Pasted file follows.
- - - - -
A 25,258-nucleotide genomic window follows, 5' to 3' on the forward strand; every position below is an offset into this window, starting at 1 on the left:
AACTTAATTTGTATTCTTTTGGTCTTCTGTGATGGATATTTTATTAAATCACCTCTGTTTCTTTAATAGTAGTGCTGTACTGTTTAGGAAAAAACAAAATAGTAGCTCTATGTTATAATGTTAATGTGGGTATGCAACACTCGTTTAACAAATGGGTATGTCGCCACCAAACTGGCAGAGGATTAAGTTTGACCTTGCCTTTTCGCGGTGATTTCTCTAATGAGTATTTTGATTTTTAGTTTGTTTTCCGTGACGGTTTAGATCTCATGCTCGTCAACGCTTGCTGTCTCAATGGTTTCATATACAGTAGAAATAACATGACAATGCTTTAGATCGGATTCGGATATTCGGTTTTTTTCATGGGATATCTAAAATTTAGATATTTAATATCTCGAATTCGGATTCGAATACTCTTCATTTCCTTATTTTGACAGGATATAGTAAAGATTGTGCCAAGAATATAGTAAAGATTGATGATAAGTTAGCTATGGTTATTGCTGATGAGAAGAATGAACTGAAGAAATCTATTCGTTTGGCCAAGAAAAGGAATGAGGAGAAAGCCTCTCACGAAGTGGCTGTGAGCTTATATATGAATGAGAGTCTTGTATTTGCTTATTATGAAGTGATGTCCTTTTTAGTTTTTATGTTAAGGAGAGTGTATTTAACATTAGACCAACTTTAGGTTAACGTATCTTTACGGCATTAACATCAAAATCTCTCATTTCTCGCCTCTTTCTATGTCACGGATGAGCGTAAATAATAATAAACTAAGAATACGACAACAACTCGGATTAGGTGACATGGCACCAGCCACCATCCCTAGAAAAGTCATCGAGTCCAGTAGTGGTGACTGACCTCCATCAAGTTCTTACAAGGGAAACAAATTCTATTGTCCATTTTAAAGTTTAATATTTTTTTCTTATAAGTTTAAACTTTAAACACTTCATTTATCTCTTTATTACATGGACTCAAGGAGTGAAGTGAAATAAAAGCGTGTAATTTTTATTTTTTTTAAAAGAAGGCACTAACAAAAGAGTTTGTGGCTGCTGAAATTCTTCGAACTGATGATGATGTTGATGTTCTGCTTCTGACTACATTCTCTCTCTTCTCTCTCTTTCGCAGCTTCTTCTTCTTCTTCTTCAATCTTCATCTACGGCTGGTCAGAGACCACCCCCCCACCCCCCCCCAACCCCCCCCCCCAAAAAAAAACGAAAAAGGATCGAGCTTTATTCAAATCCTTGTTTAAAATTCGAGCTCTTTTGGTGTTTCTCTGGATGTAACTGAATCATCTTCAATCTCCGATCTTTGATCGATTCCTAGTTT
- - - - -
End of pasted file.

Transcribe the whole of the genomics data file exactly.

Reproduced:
A 25,258-nucleotide genomic window follows, 5' to 3' on the forward strand; every position below is an offset into this window, starting at 1 on the left:
AACTTAATTTGTATTCTTTTGGTCTTCTGTGATGGATATTTTATTAAATCACCTCTGTTTCTTTAATAGTAGTGCTGTACTGTTTAGGAAAAAACAAAATAGTAGCTCTATGTTATAATGTTAATGTGGGTATGCAACACTCGTTTAACAAATGGGTATGTCGCCACCAAACTGGCAGAGGATTAAGTTTGACCTTGCCTTTTCGCGGTGATTTCTCTAATGAGTATTTTGATTTTTAGTTTGTTTTCCGTGACGGTTTAGATCTCATGCTCGTCAACGCTTGCTGTCTCAATGGTTTCATATACAGTAGAAATAACATGACAATGCTTTAGATCGGATTCGGATATTCGGTTTTTTTCATGGGATATCTAAAATTTAGATATTTAATATCTCGAATTCGGATTCGAATACTCTTCATTTCCTTATTTTGACAGGATATAGTAAAGATTGTGCCAAGAATATAGTAAAGATTGATGATAAGTTAGCTATGGTTATTGCTGATGAGAAGAATGAACTGAAGAAATCTATTCGTTTGGCCAAGAAAAGGAATGAGGAGAAAGCCTCTCACGAAGTGGCTGTGAGCTTATATATGAATGAGAGTCTTGTATTTGCTTATTATGAAGTGATGTCCTTTTTAGTTTTTATGTTAAGGAGAGTGTATTTAACATTAGACCAACTTTAGGTTAACGTATCTTTACGGCATTAACATCAAAATCTCTCATTTCTCGCCTCTTTCTATGTCACGGATGAGCGTAAATAATAATAAACTAAGAATACGACAACAACTCGGATTAGGTGACATGGCACCAGCCACCATCCCTAGAAAAGTCATCGAGTCCAGTAGTGGTGACTGACCTCCATCAAGTTCTTACAAGGGAAACAAATTCTATTGTCCATTTTAAAGTTTAATATTTTTTTCTTATAAGTTTAAACTTTAAACACTTCATTTATCTCTTTATTACATGGACTCAAGGAGTGAAGTGAAATAAAAGCGTGTAATTTTTATTTTTTTTAAAAGAAGGCACTAACAAAAGAGTTTGTGGCTGCTGAAATTCTTCGAACTGATGATGATGTTGATGTTCTGCTTCTGACTACATTCTCTCTCTTCTCTCTCTTTCGCAGCTTCTTCTTCTTCTTCTTCAATCTTCATCTACGGCTGGTCAGAGACCACCCCCCCACCCCCCCCCAACCCCCCCCCCCAAAAAAAAACGAAAAAGGATCGAGCTTTATTCAAATCCTTGTTTAAAATTCGAGCTCTTTTGGTGTTTCTCTGGATGTAACTGAATCATCTTCAATCTCCGATCTTTGATCGATTCCTAGTTT